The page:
How to file for disability, Filing for SSI
Disability Requirements, Disability Status
How long is the wait?, Disability Application
The Social Security List of Impairments
Qualifying for Disability, Mental Disability
Disability Lawyer Info, Disability Back Pay

Who makes the Determination of a Social Security Disability Claim?

There are various decision-makers for Social Security Disability and SSI claims. Who decides whether or not a claim meets the SSA disability qualifications depends upon what level of the disability process the claim is at.

The Social Security Disability, SSI system has the initial disability claim level (this is the disability application), the reconsideration appeal level (the appeal is known as a "request for reconsideration"), administrative law judge hearing level (the appeal is known as a "request for hearing before an administrative law judge), the Appeal Council review level, and finally the Federal district court level. Each level of the disability process has individuals who are responsible for making disability determinations.

The first two levels of the Social Security Disability, SSI system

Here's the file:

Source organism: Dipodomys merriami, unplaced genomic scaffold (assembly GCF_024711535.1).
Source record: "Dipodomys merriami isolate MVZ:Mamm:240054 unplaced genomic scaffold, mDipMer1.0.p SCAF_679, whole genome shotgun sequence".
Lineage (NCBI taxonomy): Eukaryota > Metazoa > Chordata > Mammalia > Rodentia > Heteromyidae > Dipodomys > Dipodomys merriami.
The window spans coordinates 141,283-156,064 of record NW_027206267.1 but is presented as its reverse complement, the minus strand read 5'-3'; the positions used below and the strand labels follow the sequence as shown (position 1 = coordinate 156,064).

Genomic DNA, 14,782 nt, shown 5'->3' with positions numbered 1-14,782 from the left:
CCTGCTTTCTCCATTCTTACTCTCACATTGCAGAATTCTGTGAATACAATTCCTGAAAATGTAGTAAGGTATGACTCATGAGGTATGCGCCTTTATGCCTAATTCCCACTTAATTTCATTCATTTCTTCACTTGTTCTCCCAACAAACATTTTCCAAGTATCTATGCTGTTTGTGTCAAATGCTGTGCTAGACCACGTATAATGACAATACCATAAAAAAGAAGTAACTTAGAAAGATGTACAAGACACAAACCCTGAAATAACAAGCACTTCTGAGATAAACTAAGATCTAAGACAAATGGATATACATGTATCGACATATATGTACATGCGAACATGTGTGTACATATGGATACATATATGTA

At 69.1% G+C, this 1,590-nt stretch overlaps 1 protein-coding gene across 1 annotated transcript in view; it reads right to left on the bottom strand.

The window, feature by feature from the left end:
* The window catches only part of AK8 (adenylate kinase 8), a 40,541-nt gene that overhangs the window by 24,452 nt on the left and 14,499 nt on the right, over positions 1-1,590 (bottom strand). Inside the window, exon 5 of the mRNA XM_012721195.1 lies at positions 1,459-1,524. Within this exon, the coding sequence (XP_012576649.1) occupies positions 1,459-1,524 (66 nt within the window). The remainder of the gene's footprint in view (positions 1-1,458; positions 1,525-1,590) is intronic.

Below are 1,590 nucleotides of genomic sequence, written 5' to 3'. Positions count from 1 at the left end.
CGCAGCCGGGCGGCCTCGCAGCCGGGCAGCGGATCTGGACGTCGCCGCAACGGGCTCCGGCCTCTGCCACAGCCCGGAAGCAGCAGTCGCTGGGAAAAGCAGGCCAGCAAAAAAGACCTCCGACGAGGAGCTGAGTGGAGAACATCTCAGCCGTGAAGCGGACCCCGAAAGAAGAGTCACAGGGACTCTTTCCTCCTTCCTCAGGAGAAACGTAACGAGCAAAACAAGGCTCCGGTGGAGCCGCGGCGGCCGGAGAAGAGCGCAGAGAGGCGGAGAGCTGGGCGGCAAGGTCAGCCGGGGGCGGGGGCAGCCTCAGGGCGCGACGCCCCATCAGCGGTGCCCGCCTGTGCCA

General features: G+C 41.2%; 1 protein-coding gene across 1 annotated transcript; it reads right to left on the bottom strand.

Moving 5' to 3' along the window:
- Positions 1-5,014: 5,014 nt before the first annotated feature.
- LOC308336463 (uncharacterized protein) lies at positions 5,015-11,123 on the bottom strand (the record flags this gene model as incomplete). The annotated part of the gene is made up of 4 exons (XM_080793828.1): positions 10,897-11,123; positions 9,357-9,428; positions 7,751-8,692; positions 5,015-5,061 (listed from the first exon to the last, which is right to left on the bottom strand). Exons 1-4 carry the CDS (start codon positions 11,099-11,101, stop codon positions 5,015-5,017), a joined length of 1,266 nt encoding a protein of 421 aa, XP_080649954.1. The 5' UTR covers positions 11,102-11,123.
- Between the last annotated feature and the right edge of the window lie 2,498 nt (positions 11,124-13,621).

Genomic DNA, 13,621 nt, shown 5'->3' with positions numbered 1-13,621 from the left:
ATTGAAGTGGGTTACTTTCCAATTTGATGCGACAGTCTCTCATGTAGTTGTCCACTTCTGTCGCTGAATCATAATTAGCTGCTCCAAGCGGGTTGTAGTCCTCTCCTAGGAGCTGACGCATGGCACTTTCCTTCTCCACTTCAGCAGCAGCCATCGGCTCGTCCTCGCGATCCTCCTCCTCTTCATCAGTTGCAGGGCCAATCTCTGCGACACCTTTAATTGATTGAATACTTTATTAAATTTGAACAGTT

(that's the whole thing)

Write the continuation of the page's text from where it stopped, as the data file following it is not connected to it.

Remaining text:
At the initial disability claim and reconsideration appeal levels, the disability determination will be made by a team of sorts. Once a case has been transmitted from a local Social Security office to the state disability agency (see Disability Determination Services), the disability claim is assigned to a disability examiner. The examiner is a case processing specialist who will be responsible for gathering your medical evidence and making a disability determination.

Generally, after gathering the medical evidence, reviewing it, and also reviewing the claimant's work history (academic history if the claimant is a school-age minor child), the disability examiner writes up the determination for the case.

In some cases, the examiner will have complete authority as to whether her or she will issue a disability denial or an approval of the claim. Social Security does have SDN, or single-decision-maker disability examiners. These examiners have the freedom to make disability determinations without consultation and review (by medical consultants who are attached to their case-processing units) provided, of course, that the case is not complex and does involve significant mental health allegations.

Most claims, however, will not involve just a disability examiner, but a disability examiner who receives consultation from a medical doctor and a psychologist who both work in the disability examiner's unit.

Additionally, there are times at most state disability agencies when unit managers become involved in the disability determination process themselves. Often, managers have to worry about statistical information that may say they are approving or denying too many disability claims. And unfortunately, there seems to be more concentration on whether or not their unit make too many disability approvals.